commemorating his grandfather, Stanley Herbert Daines.
A shadow box is an opportunity to tell a
bit of a story about someone’s life. It’s also one way to display memorabilia that isn’t just photographs. I still recall the images of ancestors from around the house when I was growing up but it didn’t engage me or give me any ideas about the person in the photo.
- Before you purchase the shadow box, gather everything together and try different layouts on your table. This way you'll get a good idea of the dimensions that will best suit your project.
- Decide how you will set the items into your display. Consider glue, thread, adhesive tape, or dimensional adhesives (3-D effect). Whichever you choose, use archival quality materials so the items won't get damaged. In the case of photographs, you could use a copy.
- Set items at different depths within the shadow box add to add more visual interest. If some items have a backing (pins or buttons, for example), insert Styrofoam behind the fabric or paper. Make small slices in the fabric to allow the backing through so the fabric doesn't pull.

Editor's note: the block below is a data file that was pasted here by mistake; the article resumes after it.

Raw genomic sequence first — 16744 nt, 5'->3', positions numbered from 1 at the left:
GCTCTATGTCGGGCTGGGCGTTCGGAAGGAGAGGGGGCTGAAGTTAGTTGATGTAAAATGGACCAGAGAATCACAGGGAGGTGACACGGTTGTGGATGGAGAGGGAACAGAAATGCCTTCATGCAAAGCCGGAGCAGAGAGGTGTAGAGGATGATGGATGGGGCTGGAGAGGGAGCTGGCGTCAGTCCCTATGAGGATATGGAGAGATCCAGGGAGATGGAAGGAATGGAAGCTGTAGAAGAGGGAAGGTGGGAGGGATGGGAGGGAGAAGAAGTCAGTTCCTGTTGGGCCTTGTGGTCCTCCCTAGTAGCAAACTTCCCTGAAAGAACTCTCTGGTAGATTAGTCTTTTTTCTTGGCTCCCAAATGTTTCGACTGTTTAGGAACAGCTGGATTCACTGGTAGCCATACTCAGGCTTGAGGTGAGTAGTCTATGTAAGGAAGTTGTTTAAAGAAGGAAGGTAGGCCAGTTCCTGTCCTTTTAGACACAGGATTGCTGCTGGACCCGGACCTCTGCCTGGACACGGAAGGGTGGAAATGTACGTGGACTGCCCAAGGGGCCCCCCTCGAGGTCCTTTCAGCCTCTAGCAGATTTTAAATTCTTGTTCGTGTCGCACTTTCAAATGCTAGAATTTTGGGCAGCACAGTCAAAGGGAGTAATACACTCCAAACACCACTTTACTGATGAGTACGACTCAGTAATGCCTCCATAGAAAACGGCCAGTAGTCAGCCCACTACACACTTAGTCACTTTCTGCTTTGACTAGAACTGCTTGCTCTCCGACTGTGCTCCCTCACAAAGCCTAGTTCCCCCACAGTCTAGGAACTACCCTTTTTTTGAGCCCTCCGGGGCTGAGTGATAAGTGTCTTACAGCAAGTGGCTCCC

- Before you put it all together on the back board, MAKE SURE it is facing up! I made this mistake and it was a pain to re-set everything.
- Carefully clean the frame and glass to remove dust and debris and make sure it's dry before you put it all together.
In the shadow box I created, I used a heavy fabric over slim Styrofoam and a combination of dimensional adhesives, thread and glue to hold everything together. The photo is set onto contrasting colours of card stock paper that is raised from the background fabric using dimensional adhesive; the rope is threaded on in a co-ordinating colour of thread and I sewed all of the buttons on to the fabric, too, as well as setting them into the Styrofoam. The pins were probably the easiest because they got pinned to the fabric. That said, it was a bit fussy to get everything aligned!
| || |